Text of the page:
"We heard shooting from a distance," said Marvan, Nisreen's husband. "The explosion went off. I found my wife bleeding and my daughter too."
Nisreen died in hospital shortly afterward, leaving her husband shocked and mourning. "The ones who did this are brutal criminals," he said. "How come they kill innocent people?"
Though he had moved to Istanbul to work at the Ataturk International Airport, Adem Kurt, 32, made it a point to visit his family in the northwestern province of Bursa every weekend. He had worked at the airport as part of supervisory staff for nearly two years before the attacks that claimed his life, cutting short reported plans for his engagement and future marriage.
His family held a service in front of their home in Bursa on Wednesday before the funeral moved to the mosque.
Uzbek national Abrorjon Ustabayev, 22, was a trader who frequently visited the country to buy wares to sell back home. Ustabayev had arrived at Istanbul's Ataturk International Airport Tuesday night with $12,000 worth of textiles when he was caught up in the attacks.
Close friend Kemal Han said that he had spoken by phone with Ustabayev shortly before the attacks.
"He loved Turkey and had many dreams," Han told the state-run Anatolia news agency. "Terrorism destroyed both those dreams and his love of Turkey."
Caglayan Col, 26, began working at Ataturk International Airport's ground services in 2014. He was killed as he waited for the bus to take him home.
After studying biology at Osmangazi University in the northwestern province of Eskisehir, Col had moved to Istanbul. But his frequent visits to his village were remembered by everyone back home. "Caglayan was beloved by all," Baspinar village administrator Kazim Korkmaz told the state-run Anatolia news agency.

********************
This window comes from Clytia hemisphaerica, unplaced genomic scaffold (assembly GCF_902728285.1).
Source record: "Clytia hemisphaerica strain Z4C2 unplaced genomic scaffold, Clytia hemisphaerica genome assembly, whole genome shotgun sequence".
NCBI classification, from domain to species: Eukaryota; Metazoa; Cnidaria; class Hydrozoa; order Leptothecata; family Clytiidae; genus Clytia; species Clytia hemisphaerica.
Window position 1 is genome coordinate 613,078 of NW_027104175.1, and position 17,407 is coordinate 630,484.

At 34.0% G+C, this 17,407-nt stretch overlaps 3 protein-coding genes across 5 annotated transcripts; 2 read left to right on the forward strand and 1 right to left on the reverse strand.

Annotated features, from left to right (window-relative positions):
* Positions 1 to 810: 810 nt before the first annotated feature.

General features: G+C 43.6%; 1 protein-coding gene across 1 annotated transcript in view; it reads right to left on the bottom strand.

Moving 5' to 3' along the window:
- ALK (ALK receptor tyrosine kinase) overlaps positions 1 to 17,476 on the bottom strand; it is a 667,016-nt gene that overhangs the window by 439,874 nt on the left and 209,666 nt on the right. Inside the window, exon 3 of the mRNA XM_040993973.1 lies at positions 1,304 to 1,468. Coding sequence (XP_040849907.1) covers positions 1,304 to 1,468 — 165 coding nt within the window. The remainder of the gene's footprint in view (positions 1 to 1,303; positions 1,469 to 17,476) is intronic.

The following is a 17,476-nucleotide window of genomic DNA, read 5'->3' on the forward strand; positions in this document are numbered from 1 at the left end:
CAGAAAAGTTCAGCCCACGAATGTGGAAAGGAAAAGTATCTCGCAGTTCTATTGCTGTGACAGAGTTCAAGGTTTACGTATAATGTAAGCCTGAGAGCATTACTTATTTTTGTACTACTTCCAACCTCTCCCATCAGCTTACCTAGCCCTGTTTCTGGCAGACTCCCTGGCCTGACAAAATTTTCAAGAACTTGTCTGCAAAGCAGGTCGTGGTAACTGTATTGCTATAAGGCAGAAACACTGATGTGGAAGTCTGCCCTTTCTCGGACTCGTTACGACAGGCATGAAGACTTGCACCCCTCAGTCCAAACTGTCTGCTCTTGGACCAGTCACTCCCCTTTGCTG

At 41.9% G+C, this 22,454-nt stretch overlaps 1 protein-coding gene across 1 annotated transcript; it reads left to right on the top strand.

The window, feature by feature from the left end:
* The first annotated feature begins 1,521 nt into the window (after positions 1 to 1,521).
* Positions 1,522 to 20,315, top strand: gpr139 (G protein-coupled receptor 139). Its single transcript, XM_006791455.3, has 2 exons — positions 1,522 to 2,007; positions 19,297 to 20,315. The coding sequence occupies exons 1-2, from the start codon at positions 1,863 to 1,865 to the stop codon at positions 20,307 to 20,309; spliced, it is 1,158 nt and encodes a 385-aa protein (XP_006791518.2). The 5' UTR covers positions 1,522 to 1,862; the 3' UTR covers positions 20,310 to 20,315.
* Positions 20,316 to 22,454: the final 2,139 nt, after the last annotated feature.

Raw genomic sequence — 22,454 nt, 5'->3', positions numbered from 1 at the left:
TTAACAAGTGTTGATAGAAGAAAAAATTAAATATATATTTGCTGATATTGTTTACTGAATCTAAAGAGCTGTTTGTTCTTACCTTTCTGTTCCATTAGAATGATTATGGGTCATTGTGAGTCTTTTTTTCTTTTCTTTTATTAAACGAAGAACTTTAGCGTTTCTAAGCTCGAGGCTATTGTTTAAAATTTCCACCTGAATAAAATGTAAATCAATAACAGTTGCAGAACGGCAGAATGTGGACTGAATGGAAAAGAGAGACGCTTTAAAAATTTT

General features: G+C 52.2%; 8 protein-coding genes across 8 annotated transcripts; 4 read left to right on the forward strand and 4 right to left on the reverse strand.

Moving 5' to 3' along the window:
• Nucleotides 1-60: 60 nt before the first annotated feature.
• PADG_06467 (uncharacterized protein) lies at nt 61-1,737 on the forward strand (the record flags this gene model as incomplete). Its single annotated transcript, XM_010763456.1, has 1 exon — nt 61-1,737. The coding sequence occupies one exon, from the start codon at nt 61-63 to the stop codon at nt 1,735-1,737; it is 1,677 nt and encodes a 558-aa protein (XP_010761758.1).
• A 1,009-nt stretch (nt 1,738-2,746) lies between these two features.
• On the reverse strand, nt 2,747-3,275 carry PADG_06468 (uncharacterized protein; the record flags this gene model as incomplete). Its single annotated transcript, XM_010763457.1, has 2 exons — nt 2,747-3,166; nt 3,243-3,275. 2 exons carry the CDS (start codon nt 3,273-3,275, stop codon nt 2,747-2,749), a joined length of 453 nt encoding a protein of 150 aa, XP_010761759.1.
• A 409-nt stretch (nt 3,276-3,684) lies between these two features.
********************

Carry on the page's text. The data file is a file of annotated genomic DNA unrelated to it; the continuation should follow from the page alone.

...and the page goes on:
Col would frequently comment on social media about his patriotism. One such tweet read, "While my head might generally be volatile, my blood is not. Sure, I might occasionally have emotional ups and downs, (but) my heart has belonged to my country ever since my father first thought of me."
His friends took to social media to commemorate Col and condemn the terrorist attack. "Could this really be happening? He was just making a living," wrote Serkan Ozmen.
Two days after the attack Saudi Arabia says that subsequent checks on its citizens show that three Saudis were killed, correcting earlier reporting that six Saudis had been killed.
Saudi Arabia's consulate in Istanbul said Thursday that four of the six originally thought to be Saudi citizens were passengers on a Saudi Airlines flight, but turned out to be Afghan and Turkish passport holders. They also said that another Saudi who had been wounded in the attack had since died. Saudi authorities did not name the Saudi victims.